Masako Miki

2014 Kamiyama Artist in Residence participant

Masako Miki is a native of Osaka, Japan and now lives and works in Berkeley California.  She received her MFA from San Jose State University.  Miki’s work investigates internal conflicts concerning cultural identity. She examines psychological states of dichotomies, and metamorphosis.  Her work often includes animals in absurd narratives.  These animal motifs and their behaviors are used as a metaphor for the human psyche.  The state of metamorphosis symbolizes an “in between” place; a place that doesn’t hold a specific form but it is in a flux where anything is possible.  In this realm, boundaries are lifted from our perspective, which can expand further our perceptions.  (text in 2014)
→ Masako Miki [HP]

a journey between places


Places with no shape. Places where possibility exists. I think this work began with the question of how such things can be expressed as a shape. Until now, I’d made works based on themes like metamorphosis, natural selection, and the process of animal evolution. For example, the way a whale uses echolocation on the sea bed by transmitting ultrasonic waves and transforming hearing ability into sight. This adaptation process of nature and living creatures in such a formless way may be necessary in order for them to survive. I wanted to make something that could only be made here during my Kamiyama art residence. For two months, I absorbed Kamiyama in my own way. I met many people, and visited many places. Then, I felt that perhaps Kamiyama as a whole is changing right now, like a single living thing. How will Kamiyama continue to change its shape, how will new elements combine with tradition? Kamiyama itself right now became a symbol of a “place with no shape”. Possibility, hope, anxiety, a place, people, spirit where all of that exists. I feel a limitless freedom here. Here, something new can be born. New values can be born. When you feel that, you can tap into an amazing sense of power and adventure. It might be my new life’s goal to spend as much time here as possible.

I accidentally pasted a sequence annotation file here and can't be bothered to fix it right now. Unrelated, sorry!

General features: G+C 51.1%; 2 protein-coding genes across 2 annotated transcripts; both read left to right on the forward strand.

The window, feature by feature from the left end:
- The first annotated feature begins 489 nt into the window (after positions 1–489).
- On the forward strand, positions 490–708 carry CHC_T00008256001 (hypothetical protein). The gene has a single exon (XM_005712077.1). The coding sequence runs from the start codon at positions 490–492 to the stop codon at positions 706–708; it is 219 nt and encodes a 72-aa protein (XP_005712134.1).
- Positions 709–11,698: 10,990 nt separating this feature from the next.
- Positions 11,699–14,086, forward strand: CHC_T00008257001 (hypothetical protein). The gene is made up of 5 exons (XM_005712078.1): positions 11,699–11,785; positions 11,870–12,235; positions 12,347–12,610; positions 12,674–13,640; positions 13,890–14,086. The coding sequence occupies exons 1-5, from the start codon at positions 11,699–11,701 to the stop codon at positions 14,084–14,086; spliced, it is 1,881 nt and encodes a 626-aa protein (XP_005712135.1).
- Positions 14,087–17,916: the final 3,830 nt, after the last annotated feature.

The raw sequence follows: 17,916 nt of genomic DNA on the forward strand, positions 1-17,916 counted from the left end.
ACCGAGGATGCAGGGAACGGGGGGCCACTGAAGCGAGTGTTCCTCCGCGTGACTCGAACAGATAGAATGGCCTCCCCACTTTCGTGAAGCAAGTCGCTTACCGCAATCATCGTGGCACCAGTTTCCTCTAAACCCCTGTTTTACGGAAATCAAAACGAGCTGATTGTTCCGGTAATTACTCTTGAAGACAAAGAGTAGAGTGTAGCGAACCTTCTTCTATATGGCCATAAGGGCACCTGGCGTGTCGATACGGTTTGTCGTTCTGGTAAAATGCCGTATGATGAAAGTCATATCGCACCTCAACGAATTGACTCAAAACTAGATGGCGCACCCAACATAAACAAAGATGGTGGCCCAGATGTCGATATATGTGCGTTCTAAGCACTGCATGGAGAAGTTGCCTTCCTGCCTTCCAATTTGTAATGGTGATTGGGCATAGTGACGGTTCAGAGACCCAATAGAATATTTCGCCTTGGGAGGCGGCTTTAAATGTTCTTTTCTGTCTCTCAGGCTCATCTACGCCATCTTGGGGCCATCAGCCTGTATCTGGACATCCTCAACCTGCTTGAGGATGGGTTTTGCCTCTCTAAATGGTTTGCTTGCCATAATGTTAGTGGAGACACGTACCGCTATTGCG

The lanterns are abstract versions of Kamiyama’s legendary serpent, and of Kamiyama objects such as sudachi, umeboshi, mushrooms, chestnuts, tanuki, and the cedar trees that surround the town. I also made the lanterns with the idea that they would be a method of connecting to things without a shape, which comes from the old idea that lanterns are a way to connect to spirits. For my drawings, I used paper dyed with Tokushima’s traditional indigo. The blue of the indigo has a beauty that can’t be expressed in words, and I was enchanted by the way the indigo blue color changed depending on the angle and the light. I depicted animals that have existed or do exist in Kamiyama in a motif where they are dancing Awa Odori. For me, the tradition of Awa Odori is a symbol of continuation. A wish that everything will continue from now on. I wanted to depict the unity and passion of the townspeople through Awa Odori.


The one thing about Kamiyama that personally made the biggest impression on me was its natural beauty. In particular, the starry sky at Shosan-ji Temple was so beautiful I could hardly believe it was an earthly scene. The stars looked like they were ready to overflow the sky. Stars and space are a motif that I use in my work. I think they are the unknown world that I feel closest too.